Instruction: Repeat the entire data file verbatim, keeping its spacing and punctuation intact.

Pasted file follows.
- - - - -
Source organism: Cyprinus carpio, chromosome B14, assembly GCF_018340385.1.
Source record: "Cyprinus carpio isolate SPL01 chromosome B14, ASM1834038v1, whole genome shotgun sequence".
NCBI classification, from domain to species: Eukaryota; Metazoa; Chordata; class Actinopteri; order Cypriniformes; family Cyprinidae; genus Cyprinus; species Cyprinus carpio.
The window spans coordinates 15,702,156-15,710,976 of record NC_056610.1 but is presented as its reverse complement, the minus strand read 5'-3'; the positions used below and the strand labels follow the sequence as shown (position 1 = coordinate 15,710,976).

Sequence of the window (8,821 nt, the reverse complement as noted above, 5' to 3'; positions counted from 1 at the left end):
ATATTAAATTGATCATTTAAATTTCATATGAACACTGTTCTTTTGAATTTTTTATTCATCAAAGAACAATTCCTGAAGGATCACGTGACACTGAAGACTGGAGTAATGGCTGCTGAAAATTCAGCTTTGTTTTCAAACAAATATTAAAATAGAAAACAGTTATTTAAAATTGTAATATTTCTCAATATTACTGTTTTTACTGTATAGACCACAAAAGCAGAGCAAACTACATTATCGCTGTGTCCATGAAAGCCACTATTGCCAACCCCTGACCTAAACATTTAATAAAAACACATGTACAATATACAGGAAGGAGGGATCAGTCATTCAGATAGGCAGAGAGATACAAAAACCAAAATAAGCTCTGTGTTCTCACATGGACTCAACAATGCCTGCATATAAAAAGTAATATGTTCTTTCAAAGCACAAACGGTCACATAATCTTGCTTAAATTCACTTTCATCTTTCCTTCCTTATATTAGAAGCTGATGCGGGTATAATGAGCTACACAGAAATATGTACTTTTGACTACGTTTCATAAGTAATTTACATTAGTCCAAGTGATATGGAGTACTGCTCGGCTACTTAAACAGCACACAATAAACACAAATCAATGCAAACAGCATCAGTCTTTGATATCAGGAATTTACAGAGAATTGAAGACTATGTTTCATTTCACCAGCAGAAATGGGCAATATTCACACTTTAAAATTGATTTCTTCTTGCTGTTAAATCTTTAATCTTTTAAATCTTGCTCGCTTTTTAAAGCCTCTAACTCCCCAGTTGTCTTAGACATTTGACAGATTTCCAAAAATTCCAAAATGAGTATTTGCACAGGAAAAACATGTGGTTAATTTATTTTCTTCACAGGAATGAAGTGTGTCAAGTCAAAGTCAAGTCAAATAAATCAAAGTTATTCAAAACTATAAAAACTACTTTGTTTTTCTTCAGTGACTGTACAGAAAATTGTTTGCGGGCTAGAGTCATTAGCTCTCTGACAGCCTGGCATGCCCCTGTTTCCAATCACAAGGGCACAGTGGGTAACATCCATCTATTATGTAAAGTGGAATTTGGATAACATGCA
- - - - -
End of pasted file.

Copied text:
Source organism: Cyprinus carpio, chromosome B14, assembly GCF_018340385.1.
Source record: "Cyprinus carpio isolate SPL01 chromosome B14, ASM1834038v1, whole genome shotgun sequence".
NCBI classification, from domain to species: Eukaryota; Metazoa; Chordata; class Actinopteri; order Cypriniformes; family Cyprinidae; genus Cyprinus; species Cyprinus carpio.
The window spans coordinates 15,702,156-15,710,976 of record NC_056610.1 but is presented as its reverse complement, the minus strand read 5'-3'; the positions used below and the strand labels follow the sequence as shown (position 1 = coordinate 15,710,976).

Sequence of the window (8,821 nt, the reverse complement as noted above, 5' to 3'; positions counted from 1 at the left end):
ATATTAAATTGATCATTTAAATTTCATATGAACACTGTTCTTTTGAATTTTTTATTCATCAAAGAACAATTCCTGAAGGATCACGTGACACTGAAGACTGGAGTAATGGCTGCTGAAAATTCAGCTTTGTTTTCAAACAAATATTAAAATAGAAAACAGTTATTTAAAATTGTAATATTTCTCAATATTACTGTTTTTACTGTATAGACCACAAAAGCAGAGCAAACTACATTATCGCTGTGTCCATGAAAGCCACTATTGCCAACCCCTGACCTAAACATTTAATAAAAACACATGTACAATATACAGGAAGGAGGGATCAGTCATTCAGATAGGCAGAGAGATACAAAAACCAAAATAAGCTCTGTGTTCTCACATGGACTCAACAATGCCTGCATATAAAAAGTAATATGTTCTTTCAAAGCACAAACGGTCACATAATCTTGCTTAAATTCACTTTCATCTTTCCTTCCTTATATTAGAAGCTGATGCGGGTATAATGAGCTACACAGAAATATGTACTTTTGACTACGTTTCATAAGTAATTTACATTAGTCCAAGTGATATGGAGTACTGCTCGGCTACTTAAACAGCACACAATAAACACAAATCAATGCAAACAGCATCAGTCTTTGATATCAGGAATTTACAGAGAATTGAAGACTATGTTTCATTTCACCAGCAGAAATGGGCAATATTCACACTTTAAAATTGATTTCTTCTTGCTGTTAAATCTTTAATCTTTTAAATCTTGCTCGCTTTTTAAAGCCTCTAACTCCCCAGTTGTCTTAGACATTTGACAGATTTCCAAAAATTCCAAAATGAGTATTTGCACAGGAAAAACATGTGGTTAATTTATTTTCTTCACAGGAATGAAGTGTGTCAAGTCAAAGTCAAGTCAAATAAATCAAAGTTATTCAAAACTATAAAAACTACTTTGTTTTTCTTCAGTGACTGTACAGAAAATTGTTTGCGGGCTAGAGTCATTAGCTCTCTGACAGCCTGGCATGCCCCTGTTTCCAATCACAAGGGCACAGTGGGTAACATCCATCTATTATGTAAAGTGGAATTTGGATAACATGCA